What causes a bubble to burst? For bubbles on the surface of viscous liquids such as paint or lava, the finger of blame has long pointed to gravity. Now, however, researchers led by James Bird at Boston University in the US have turned this idea literally on its head, using an upside-down bubble-testing rig to show that surface tension, not gravity, is at fault.
Their result has implications for industrial processes such as glass manufacturing and spray painting and could even shed light on the break-up of respiratory aerosols – a phenomenon that has taken on extra significance due to the COVID-19 pandemic.
When a bubble rises to the surface of a liquid, it typically forms a thin, liquid, dome-shaped film supported by the gas trapped inside it. Once this film develops a hole, surface tension causes the film to retract further, and the bubble bursts.
In runny, low-viscosity liquids, the bursting process is over in a matter of milliseconds. In thicker, viscous fluid, it takes longer, yet the film collapses when the hole is barely open. The reason is that as soon as the hole forms, trapped gas can escape from the bubble. Without the support of this gas, the forces on the liquid film become unbalanced, causing the bubble to collapse and radial wrinkles to form around the bubble’s edge – rather like what happens in an elastic sheet, or a parachute.
Exploiting super-slow flow
Until now, scientists thought that the weight of the thin liquid film was responsible both for the bubble’s collapse and for the formation of the radial wrinkles – suggesting that gravity was the main factor behind viscous bubble bursting.
Bird and colleagues set out to test this hypothesis by injecting an air bubble into a viscous silicone oil and filming the bubble’s collapse with a high-speed camera. Their first experiments were aimed at replicating how viscous bubble collapse had been studied in the past.
Once they accomplished that, however, they did something different: they changed the orientation of the bubble relative to gravity. This, Bird says, was possible because of the extreme viscosity of their test liquid. “We exploited this super-slow flow by preparing the bubble in an upright position and then rapidly turning it upside down, quickly puncturing it before it could significantly readjust its shape,” he explains.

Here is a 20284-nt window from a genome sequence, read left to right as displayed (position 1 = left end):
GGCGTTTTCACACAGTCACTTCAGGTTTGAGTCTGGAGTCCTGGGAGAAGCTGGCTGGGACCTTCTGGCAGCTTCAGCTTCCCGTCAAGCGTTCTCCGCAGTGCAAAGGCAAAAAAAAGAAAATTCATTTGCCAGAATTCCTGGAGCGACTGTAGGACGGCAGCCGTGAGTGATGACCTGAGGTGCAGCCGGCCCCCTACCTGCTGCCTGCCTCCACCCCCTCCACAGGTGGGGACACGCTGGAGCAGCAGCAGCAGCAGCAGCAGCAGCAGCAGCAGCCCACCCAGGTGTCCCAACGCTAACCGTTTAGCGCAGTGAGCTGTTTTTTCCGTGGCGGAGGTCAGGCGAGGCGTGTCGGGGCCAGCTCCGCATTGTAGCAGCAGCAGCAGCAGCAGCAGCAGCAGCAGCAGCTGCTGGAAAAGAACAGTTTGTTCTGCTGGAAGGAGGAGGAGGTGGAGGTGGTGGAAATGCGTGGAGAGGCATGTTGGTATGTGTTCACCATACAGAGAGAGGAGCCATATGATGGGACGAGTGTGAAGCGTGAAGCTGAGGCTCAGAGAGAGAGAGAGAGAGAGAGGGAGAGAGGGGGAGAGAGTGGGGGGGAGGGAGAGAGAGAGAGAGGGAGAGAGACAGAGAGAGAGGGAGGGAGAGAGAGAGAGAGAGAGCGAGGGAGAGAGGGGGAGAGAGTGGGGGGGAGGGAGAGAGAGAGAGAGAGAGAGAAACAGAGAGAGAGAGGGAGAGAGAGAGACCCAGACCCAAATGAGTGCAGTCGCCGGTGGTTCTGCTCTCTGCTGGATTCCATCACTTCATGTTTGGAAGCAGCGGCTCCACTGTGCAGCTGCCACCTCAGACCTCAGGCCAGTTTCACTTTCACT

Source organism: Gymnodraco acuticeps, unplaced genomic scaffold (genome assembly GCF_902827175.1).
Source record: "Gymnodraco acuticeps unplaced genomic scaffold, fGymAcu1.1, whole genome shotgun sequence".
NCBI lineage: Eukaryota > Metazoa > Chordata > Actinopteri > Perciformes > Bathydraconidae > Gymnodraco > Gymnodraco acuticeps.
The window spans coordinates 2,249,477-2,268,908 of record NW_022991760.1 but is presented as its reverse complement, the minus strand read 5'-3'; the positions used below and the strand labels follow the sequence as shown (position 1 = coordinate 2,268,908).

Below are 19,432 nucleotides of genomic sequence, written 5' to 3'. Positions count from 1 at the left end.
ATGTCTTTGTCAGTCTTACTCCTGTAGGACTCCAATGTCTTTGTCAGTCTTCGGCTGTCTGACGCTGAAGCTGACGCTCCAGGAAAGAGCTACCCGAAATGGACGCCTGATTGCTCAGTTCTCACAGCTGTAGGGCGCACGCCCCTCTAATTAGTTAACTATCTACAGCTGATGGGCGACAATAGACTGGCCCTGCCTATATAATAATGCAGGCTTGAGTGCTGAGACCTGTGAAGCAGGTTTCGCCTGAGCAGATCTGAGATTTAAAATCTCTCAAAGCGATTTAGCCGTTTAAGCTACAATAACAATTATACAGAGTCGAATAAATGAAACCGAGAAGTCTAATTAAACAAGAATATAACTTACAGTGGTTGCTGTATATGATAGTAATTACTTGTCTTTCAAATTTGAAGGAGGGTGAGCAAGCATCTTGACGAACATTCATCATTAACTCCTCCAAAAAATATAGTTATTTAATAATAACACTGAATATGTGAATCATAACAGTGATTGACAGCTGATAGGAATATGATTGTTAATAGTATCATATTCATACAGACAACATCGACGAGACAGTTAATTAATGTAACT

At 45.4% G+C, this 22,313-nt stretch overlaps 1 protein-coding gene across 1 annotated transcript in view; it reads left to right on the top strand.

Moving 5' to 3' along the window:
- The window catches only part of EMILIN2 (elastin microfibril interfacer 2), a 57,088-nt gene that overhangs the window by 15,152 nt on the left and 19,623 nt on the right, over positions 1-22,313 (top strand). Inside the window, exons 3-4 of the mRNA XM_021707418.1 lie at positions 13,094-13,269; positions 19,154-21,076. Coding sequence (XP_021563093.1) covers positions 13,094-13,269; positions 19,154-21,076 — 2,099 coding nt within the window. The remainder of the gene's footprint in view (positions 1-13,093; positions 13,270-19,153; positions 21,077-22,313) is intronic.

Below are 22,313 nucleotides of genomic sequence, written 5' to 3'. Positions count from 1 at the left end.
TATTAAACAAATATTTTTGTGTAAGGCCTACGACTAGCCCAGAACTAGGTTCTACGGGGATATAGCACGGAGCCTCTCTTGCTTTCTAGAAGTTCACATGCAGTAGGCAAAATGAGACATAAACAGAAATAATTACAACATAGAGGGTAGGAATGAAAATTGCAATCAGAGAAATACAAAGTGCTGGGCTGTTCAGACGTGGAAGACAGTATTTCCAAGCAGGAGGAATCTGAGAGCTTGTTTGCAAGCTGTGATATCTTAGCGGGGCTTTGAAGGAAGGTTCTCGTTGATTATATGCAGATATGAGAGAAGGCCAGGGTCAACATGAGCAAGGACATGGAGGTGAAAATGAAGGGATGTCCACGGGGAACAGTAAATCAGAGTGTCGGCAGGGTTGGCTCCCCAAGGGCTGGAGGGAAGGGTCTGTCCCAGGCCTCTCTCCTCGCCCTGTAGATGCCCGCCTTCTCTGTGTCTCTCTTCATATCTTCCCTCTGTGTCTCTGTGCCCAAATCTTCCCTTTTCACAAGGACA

In these upside-down experiments, the researchers varied the thickness of the films and the viscosity of the fluid, while also providing a way for the air inside a bubble to escape without rupturing the film. Their results showed that gravity plays only a negligible role in bubble collapse. Instead, it is surface tension and the dynamic stress of the liquid that forms the bubble that are the main drivers of viscous bubble behaviour – including the formation of unstable wrinkles.
A delicate interplay of forces
This finding is exciting, Bird says, because it shows that such forces also play a role in situations where they might otherwise be overlooked – for example, at especially small scales and for multiple orientations of bubbles. It is also important because it resolves a longstanding paradox: while surface tension normally smooths out wrinkles, in this case it also initiates them.
“It is through a delicate interplay of capillary, viscous and inertial forces that wrinkles develop,” he tells Physics World. “Indeed, it took us a day to show that surface tension was responsible for the wrinkles and over a decade to adequately explain why.”
A timely result
Bird and colleagues say that the results of their study have implications wherever curved viscous films are prevalent – either because the surrounding liquid is highly viscous (as is the case for bubbles in molten glass or lava) or because the bubble is small (such as in bubbles that form on coated films). Since the wrinkling and folding of liquid films can trap air, the transport of heat and mass at a liquid interface will be affected, too.
The retraction and collapse dynamics the researchers uncovered will also influence any breakup or aerosolization of the thin film. “A timely example of where our study could be applicable involves the mechanism by which respiratory aerosols form when we breathe and speak,” says Bird.
“These aerosols are believed to develop when thin, curved films repeatedly develop across small airways in the lungs and then rupture. Since surface tension rather than gravity is important for the collapse and viscous buckling instability, it is possible that it is also relevant in these films.”
The team, which includes researchers in applied mathematics at the Massachusetts Institute of Technology and the Department of Mechanical and Aerospace Engineering at Princeton University, has developed a theoretical model to explain their observations.
They now hope to extend it to more complex liquids, such as viscoelastic fluids that have both liquid and solid-like behaviours. “For example, in respiratory tract fluids, elastic and dynamic surface tension are present and these might modify the phenomenon in interesting and unexpected ways,” says study lead author Alexandros Oratis.
The researchers also intend to explore the precise ways that a film’s thickness profile develops, and how this affects (and is affected by) the bubble collapse. They detail their work in Science.